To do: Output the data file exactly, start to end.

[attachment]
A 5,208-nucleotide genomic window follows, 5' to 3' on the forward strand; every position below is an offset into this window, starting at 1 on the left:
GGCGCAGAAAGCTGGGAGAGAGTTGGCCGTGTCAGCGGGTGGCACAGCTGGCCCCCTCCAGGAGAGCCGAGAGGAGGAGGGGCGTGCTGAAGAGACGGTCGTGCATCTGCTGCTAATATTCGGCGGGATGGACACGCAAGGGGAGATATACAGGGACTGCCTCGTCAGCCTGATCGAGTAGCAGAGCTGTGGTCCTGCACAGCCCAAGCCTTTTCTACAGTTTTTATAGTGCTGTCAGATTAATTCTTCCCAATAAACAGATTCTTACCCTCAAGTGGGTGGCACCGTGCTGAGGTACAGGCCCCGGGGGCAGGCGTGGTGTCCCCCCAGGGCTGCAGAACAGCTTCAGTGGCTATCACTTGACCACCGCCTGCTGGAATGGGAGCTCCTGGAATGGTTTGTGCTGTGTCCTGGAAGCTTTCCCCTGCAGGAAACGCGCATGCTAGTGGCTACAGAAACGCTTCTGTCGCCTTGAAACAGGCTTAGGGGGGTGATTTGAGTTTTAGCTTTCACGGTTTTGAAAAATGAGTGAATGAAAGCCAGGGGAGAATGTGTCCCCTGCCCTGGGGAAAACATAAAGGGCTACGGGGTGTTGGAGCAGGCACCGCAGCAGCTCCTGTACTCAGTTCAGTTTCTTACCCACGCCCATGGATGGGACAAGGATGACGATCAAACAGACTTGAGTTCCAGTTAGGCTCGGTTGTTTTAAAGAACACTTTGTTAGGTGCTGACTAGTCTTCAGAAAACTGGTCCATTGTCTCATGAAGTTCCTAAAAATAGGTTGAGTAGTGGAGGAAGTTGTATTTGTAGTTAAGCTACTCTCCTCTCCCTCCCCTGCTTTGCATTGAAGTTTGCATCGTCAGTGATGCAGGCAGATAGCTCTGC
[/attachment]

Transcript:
A 5,208-nucleotide genomic window follows, 5' to 3' on the forward strand; every position below is an offset into this window, starting at 1 on the left:
GGCGCAGAAAGCTGGGAGAGAGTTGGCCGTGTCAGCGGGTGGCACAGCTGGCCCCCTCCAGGAGAGCCGAGAGGAGGAGGGGCGTGCTGAAGAGACGGTCGTGCATCTGCTGCTAATATTCGGCGGGATGGACACGCAAGGGGAGATATACAGGGACTGCCTCGTCAGCCTGATCGAGTAGCAGAGCTGTGGTCCTGCACAGCCCAAGCCTTTTCTACAGTTTTTATAGTGCTGTCAGATTAATTCTTCCCAATAAACAGATTCTTACCCTCAAGTGGGTGGCACCGTGCTGAGGTACAGGCCCCGGGGGCAGGCGTGGTGTCCCCCCAGGGCTGCAGAACAGCTTCAGTGGCTATCACTTGACCACCGCCTGCTGGAATGGGAGCTCCTGGAATGGTTTGTGCTGTGTCCTGGAAGCTTTCCCCTGCAGGAAACGCGCATGCTAGTGGCTACAGAAACGCTTCTGTCGCCTTGAAACAGGCTTAGGGGGGTGATTTGAGTTTTAGCTTTCACGGTTTTGAAAAATGAGTGAATGAAAGCCAGGGGAGAATGTGTCCCCTGCCCTGGGGAAAACATAAAGGGCTACGGGGTGTTGGAGCAGGCACCGCAGCAGCTCCTGTACTCAGTTCAGTTTCTTACCCACGCCCATGGATGGGACAAGGATGACGATCAAACAGACTTGAGTTCCAGTTAGGCTCGGTTGTTTTAAAGAACACTTTGTTAGGTGCTGACTAGTCTTCAGAAAACTGGTCCATTGTCTCATGAAGTTCCTAAAAATAGGTTGAGTAGTGGAGGAAGTTGTATTTGTAGTTAAGCTACTCTCCTCTCCCTCCCCTGCTTTGCATTGAAGTTTGCATCGTCAGTGATGCAGGCAGATAGCTCTGC